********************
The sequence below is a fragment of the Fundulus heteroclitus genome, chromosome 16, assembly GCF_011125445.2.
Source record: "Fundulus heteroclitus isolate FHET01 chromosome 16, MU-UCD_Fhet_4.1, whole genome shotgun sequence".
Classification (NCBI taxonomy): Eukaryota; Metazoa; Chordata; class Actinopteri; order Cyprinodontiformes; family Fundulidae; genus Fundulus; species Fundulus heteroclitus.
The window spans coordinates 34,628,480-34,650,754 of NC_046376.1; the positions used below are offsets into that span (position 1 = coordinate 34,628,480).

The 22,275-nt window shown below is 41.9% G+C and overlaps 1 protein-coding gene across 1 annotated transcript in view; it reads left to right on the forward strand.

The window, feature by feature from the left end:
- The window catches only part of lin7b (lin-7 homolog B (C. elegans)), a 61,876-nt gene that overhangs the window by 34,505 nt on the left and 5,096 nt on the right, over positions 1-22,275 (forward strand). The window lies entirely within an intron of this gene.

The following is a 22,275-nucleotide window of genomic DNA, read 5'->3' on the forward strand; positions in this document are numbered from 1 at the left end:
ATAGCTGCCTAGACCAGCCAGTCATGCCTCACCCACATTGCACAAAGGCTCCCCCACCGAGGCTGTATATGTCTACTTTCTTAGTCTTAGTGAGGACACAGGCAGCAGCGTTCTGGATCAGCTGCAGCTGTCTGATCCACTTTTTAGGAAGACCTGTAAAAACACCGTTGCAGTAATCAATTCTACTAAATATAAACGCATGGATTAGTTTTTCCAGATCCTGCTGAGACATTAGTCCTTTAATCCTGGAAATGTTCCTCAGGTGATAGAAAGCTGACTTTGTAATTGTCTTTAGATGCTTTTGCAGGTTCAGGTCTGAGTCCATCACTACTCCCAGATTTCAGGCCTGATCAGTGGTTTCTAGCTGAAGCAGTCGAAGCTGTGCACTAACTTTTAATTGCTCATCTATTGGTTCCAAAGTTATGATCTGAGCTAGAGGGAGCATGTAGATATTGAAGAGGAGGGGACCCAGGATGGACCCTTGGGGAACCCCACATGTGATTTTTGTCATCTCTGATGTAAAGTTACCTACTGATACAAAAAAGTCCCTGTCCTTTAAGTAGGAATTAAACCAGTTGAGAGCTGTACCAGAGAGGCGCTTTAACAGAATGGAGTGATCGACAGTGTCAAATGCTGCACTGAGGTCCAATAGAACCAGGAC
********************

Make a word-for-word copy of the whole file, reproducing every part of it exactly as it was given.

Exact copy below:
The sequence below is a fragment of the Fundulus heteroclitus genome, chromosome 16, assembly GCF_011125445.2.
Source record: "Fundulus heteroclitus isolate FHET01 chromosome 16, MU-UCD_Fhet_4.1, whole genome shotgun sequence".
Classification (NCBI taxonomy): Eukaryota; Metazoa; Chordata; class Actinopteri; order Cyprinodontiformes; family Fundulidae; genus Fundulus; species Fundulus heteroclitus.
The window spans coordinates 34,628,480-34,650,754 of NC_046376.1; the positions used below are offsets into that span (position 1 = coordinate 34,628,480).

The 22,275-nt window shown below is 41.9% G+C and overlaps 1 protein-coding gene across 1 annotated transcript in view; it reads left to right on the forward strand.

The window, feature by feature from the left end:
- The window catches only part of lin7b (lin-7 homolog B (C. elegans)), a 61,876-nt gene that overhangs the window by 34,505 nt on the left and 5,096 nt on the right, over positions 1-22,275 (forward strand). The window lies entirely within an intron of this gene.

The following is a 22,275-nucleotide window of genomic DNA, read 5'->3' on the forward strand; positions in this document are numbered from 1 at the left end:
ATAGCTGCCTAGACCAGCCAGTCATGCCTCACCCACATTGCACAAAGGCTCCCCCACCGAGGCTGTATATGTCTACTTTCTTAGTCTTAGTGAGGACACAGGCAGCAGCGTTCTGGATCAGCTGCAGCTGTCTGATCCACTTTTTAGGAAGACCTGTAAAAACACCGTTGCAGTAATCAATTCTACTAAATATAAACGCATGGATTAGTTTTTCCAGATCCTGCTGAGACATTAGTCCTTTAATCCTGGAAATGTTCCTCAGGTGATAGAAAGCTGACTTTGTAATTGTCTTTAGATGCTTTTGCAGGTTCAGGTCTGAGTCCATCACTACTCCCAGATTTCAGGCCTGATCAGTGGTTTCTAGCTGAAGCAGTCGAAGCTGTGCACTAACTTTTAATTGCTCATCTATTGGTTCCAAAGTTATGATCTGAGCTAGAGGGAGCATGTAGATATTGAAGAGGAGGGGACCCAGGATGGACCCTTGGGGAACCCCACATGTGATTTTTGTCATCTCTGATGTAAAGTTACCTACTGATACAAAAAAGTCCCTGTCCTTTAAGTAGGAATTAAACCAGTTGAGAGCTGTACCAGAGAGGCGCTTTAACAGAATGGAGTGATCGACAGTGTCAAATGCTGCACTGAGGTCCAATAGAACCAGGAC